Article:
Today we know that overuse of DDT results in bioaccumulation and bio-magnification. The bio-concentration of DDT means that organisms with tissues particularly rich in fats are more likely to suffer adverse health effects whereas bio-magnification signifies that organisms at higher levels of the biological hierarchy, i.e. predators, carry a higher risk of being affected. In this instance, the ethical values of stewardship of the Earth and respect for nature are involved. The intensive use of DDT cause ecosystems to be shifted out of balance and neglects their intrinsic value, suggesting that species and their environments must be protected not only directly through wild-life protection but also indirectly by sustained restrictions on DDT.
A less evident strike-back of intensive use of DDT occurs via the endocrine disrupting effect. This effect is not clearly understood and only supported by uncertain scientific evidence. Here, the precautionary principle is at stake and calls for preventive measures even when decisive scientific evidence is not at hand. Endocrine disruption is widespread over the animal kingdom, not only relating to human existence but also posing a threat to many other organisms, striking-back indirectly at society through the loss of biodiversity and diminishing ecosystem services. This aspect potentially risks human health and therefore possibly violates the ethical values of safety and security.
The use of DDT and other pesticides may have societal impacts in communities such as self-sustaining local communities that do not subscribe to the application of modern Western science and technology in food production, and instead practice an alternative, holistic, and low-technological way of producing food. Vandana Shiva (1997, 2000) has argued that the modern Western technologized approach to food production is no better than more diversified approaches. When it comes to forcing industrial and highly technologized food production methods onto poor farmers in self-sustaining local communities, the value of farmers’ autonomy is violated. Also disregarded is a respect for nature due to the fact that mono-cultural agriculture practices violate biodiversity and are environmentally unsustainable.
A tentative conclusion based on the above identification of linkages between intentional actual use, potential misuse, adverse effects, and long-term consequences for society and culture and general ethical values may be represented in Table 3. The table is divided in two columns in which the first portrays the ethical issues identified in step 1. The basic ethical values resulting in arguments for or against DDT use are listed in the second column.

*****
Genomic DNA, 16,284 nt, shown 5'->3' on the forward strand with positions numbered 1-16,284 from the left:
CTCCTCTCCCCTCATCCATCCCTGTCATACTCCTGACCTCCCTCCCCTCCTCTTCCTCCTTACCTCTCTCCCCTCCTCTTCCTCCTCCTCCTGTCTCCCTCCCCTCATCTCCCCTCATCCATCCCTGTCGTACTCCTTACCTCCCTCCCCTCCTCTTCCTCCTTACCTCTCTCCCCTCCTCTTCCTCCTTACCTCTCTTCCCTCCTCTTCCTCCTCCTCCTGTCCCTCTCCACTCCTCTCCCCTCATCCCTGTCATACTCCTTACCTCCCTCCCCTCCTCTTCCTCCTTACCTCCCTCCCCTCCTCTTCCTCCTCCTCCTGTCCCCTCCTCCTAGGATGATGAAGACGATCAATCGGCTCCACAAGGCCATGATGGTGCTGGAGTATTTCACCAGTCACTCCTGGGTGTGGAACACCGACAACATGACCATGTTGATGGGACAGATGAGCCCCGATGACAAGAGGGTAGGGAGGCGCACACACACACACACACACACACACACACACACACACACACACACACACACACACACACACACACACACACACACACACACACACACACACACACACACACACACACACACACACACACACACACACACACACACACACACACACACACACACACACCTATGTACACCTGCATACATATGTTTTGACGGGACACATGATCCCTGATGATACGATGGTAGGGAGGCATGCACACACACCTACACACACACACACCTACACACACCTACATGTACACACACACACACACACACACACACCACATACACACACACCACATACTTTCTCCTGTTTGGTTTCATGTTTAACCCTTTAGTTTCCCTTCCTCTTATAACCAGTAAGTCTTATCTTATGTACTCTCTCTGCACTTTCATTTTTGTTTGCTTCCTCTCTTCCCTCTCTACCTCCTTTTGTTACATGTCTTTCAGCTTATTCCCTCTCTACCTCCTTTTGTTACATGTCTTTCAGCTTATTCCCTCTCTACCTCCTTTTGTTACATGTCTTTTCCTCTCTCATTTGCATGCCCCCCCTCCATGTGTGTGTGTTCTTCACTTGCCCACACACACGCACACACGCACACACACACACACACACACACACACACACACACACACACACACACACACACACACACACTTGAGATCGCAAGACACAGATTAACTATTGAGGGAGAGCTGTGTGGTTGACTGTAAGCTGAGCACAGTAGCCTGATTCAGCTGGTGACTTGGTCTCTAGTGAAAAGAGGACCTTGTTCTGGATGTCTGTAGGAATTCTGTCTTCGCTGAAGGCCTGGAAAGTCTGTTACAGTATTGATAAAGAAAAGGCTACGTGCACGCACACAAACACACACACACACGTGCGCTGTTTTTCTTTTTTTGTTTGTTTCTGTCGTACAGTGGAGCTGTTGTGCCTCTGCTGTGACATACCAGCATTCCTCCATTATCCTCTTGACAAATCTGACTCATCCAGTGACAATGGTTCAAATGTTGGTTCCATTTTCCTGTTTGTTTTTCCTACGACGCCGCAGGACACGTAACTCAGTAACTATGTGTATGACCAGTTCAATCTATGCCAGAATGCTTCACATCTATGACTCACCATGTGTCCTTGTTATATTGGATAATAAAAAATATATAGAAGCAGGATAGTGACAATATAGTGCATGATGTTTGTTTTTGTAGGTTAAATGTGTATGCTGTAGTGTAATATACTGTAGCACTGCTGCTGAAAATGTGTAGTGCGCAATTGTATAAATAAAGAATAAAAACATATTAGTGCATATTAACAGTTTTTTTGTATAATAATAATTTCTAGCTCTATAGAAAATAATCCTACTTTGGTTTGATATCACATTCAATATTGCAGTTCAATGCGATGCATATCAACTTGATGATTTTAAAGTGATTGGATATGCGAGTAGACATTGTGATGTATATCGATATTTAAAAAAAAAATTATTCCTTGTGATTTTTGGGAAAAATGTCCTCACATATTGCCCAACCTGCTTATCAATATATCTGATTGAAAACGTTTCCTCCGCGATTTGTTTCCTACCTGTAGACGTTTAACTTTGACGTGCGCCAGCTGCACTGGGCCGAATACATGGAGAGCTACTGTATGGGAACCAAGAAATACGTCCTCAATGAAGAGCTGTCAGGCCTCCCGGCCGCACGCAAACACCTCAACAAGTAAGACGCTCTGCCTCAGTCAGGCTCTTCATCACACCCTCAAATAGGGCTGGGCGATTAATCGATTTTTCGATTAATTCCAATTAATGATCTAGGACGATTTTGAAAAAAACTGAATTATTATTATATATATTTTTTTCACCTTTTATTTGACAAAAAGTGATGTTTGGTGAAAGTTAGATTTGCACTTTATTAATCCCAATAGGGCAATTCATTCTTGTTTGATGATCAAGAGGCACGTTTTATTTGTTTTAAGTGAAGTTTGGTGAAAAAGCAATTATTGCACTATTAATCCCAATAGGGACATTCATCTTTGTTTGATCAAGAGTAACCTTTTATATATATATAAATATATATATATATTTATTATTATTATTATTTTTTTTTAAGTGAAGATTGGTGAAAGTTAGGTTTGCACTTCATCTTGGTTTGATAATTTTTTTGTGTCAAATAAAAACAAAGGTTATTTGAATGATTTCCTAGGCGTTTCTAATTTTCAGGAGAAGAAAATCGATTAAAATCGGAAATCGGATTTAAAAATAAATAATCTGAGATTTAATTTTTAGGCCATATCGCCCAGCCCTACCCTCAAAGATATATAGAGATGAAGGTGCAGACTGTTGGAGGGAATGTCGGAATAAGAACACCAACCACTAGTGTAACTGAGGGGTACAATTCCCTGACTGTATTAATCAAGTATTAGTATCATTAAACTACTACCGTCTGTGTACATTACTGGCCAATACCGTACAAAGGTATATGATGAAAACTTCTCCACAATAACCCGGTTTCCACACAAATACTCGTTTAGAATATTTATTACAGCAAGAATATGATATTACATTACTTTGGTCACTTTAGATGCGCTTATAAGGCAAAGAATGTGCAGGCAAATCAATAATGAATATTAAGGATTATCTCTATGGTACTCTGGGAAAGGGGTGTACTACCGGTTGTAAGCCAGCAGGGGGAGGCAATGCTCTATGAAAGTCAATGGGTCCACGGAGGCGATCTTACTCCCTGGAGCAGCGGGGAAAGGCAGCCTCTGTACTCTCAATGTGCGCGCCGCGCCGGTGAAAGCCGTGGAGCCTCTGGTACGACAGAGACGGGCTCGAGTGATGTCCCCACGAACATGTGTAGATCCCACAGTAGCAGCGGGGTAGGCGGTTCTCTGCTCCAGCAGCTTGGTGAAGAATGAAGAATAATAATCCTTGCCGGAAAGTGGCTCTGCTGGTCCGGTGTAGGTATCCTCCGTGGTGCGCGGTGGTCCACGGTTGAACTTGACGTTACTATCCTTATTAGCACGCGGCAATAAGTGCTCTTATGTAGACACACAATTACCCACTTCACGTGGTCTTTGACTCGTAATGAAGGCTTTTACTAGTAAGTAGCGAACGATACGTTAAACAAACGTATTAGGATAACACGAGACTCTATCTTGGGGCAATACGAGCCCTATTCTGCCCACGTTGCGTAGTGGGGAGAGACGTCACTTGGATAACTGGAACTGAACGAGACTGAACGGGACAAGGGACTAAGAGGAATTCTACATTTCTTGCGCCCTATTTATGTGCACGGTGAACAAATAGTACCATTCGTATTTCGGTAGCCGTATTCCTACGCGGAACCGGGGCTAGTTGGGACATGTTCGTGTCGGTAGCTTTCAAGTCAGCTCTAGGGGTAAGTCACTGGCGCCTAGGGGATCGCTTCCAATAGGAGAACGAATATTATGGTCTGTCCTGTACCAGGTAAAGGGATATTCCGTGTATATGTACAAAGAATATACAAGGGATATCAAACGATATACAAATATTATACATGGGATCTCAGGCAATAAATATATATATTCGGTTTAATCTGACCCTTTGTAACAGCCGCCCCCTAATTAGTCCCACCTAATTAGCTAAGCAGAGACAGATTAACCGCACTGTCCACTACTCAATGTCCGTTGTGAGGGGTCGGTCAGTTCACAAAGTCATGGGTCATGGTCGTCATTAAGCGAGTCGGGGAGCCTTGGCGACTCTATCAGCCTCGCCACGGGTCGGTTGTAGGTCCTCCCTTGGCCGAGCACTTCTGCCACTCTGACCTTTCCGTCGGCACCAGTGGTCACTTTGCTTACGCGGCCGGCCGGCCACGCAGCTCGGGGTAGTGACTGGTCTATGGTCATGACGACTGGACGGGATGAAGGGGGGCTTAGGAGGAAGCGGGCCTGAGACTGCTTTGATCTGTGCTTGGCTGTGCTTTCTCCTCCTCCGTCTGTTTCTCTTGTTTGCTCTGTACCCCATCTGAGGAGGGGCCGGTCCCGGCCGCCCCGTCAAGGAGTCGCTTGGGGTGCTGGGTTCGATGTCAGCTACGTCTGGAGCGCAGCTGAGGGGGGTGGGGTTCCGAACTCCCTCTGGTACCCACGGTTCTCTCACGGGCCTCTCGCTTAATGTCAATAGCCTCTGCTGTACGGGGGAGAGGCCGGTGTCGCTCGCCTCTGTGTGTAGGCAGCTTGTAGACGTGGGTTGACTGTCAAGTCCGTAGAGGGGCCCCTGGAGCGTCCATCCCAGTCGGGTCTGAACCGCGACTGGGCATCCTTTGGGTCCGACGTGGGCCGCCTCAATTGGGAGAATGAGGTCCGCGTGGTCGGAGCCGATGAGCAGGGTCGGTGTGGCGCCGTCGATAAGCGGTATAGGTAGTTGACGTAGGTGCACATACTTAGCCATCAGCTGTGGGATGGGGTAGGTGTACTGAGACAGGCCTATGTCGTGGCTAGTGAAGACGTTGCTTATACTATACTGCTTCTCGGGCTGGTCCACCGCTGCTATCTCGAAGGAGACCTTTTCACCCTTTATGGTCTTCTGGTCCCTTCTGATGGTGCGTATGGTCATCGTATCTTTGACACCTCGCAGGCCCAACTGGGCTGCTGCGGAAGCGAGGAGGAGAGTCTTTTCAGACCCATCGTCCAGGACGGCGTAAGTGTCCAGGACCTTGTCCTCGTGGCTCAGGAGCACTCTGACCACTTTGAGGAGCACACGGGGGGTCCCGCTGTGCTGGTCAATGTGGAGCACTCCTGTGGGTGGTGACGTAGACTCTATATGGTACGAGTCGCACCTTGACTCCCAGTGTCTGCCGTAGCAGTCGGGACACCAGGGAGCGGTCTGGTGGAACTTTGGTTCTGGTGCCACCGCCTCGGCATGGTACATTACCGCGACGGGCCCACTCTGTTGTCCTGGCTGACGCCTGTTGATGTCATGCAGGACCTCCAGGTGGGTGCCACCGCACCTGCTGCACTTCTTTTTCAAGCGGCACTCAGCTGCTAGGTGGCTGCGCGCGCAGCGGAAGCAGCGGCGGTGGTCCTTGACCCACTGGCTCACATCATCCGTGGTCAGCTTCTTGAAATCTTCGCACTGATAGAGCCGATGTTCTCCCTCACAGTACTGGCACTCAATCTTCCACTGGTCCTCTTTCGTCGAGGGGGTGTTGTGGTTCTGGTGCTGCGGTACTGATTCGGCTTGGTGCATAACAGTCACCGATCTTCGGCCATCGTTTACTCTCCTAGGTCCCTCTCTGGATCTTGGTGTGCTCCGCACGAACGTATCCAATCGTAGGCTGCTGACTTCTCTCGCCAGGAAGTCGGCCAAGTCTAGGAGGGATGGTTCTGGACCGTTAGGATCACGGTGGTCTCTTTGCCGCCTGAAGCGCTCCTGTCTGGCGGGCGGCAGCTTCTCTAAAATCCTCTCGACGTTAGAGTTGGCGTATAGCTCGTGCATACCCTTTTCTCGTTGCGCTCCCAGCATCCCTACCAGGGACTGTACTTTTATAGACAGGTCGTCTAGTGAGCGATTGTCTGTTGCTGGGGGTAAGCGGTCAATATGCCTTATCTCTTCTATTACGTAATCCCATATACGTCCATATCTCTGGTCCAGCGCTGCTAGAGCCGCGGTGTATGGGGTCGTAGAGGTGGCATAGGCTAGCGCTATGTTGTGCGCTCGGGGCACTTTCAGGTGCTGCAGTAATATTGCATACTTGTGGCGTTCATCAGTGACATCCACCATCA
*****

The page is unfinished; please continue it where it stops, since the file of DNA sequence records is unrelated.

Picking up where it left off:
Step 3: Identification of ethical dilemmas in using DDT
To facilitate the identification of ethical dilemmas related to the use of DDT we will introduce a distinction between an unethical situation/action and an ethical dilemma. An unethical situation/action occurs when it violates ethical standards without being justified by reference to other ethical standards. An ethical dilemma is defined as a situation where different ethical standards are in collision or where there is a collision of different interpretations of the same standard.
Use of DDT must be regulated and restricted to prevent overuse
Our quick ethical analysis suggests that the overuse of DDT is unethical and cannot be justified as it violates safety and security, humility, precaution, stewardship of the Earth, and respect for nature, while also casting doubts on the long-term benefits of using DDT. High rates of DDT use must be avoided.
Use of DDT in agriculture is not ethical; modest use of DDT to combat malaria is
A distinction must be made between two purposes of use of DDT. In one case, it was introduced to ensure sufficient food production, the other was due to a wish to increase life quality by eliminating the vectors that transfer harmful disease. This distinction is especially important as the use of DDT must be restricted to avoid overuse, therefore arguing for each case becomes relevant. Alternatives to the use of DDT in malaria prevention is not foreseen to emerge in near future, whereas we will argue that the use of DDT should not be allowed in agriculture as alternative pesticides do exist that can replace the compound in that case.
Anthropocentric versus environmental concerns
We identify an ethical dilemma, which we formulate as a question: Can the utility, safety, and security that a moderate use of DDT provides in our combat against disease be justified at the cost of (i) our stewardship for the earth and respect for nature, and/or (ii) uncertain potential negative consequences associated with a moderate use of DDT?
The first part of this question reflects two different perceptions of the relationship between humans and nature. Is humanity something different from the surrounding nature, a threat we need to be protected from? Or do we see the natural environment as a part of our humanity?
Killing a target organism is one thing and reflects the first perspective on the human/nature relationship. Target organisms are considered a threat to humanity’s well-being. Accidental killing of non-target organisms and all other unintended environmental effects aligns with the second position on the human/nature relationship. Even a moderate use of DDT influences the environment, and if one believes that our natural environment is defining ourselves as human beings, it becomes difficult to justify a moderate use of DDT because we, in that way, jeopardize our humanity.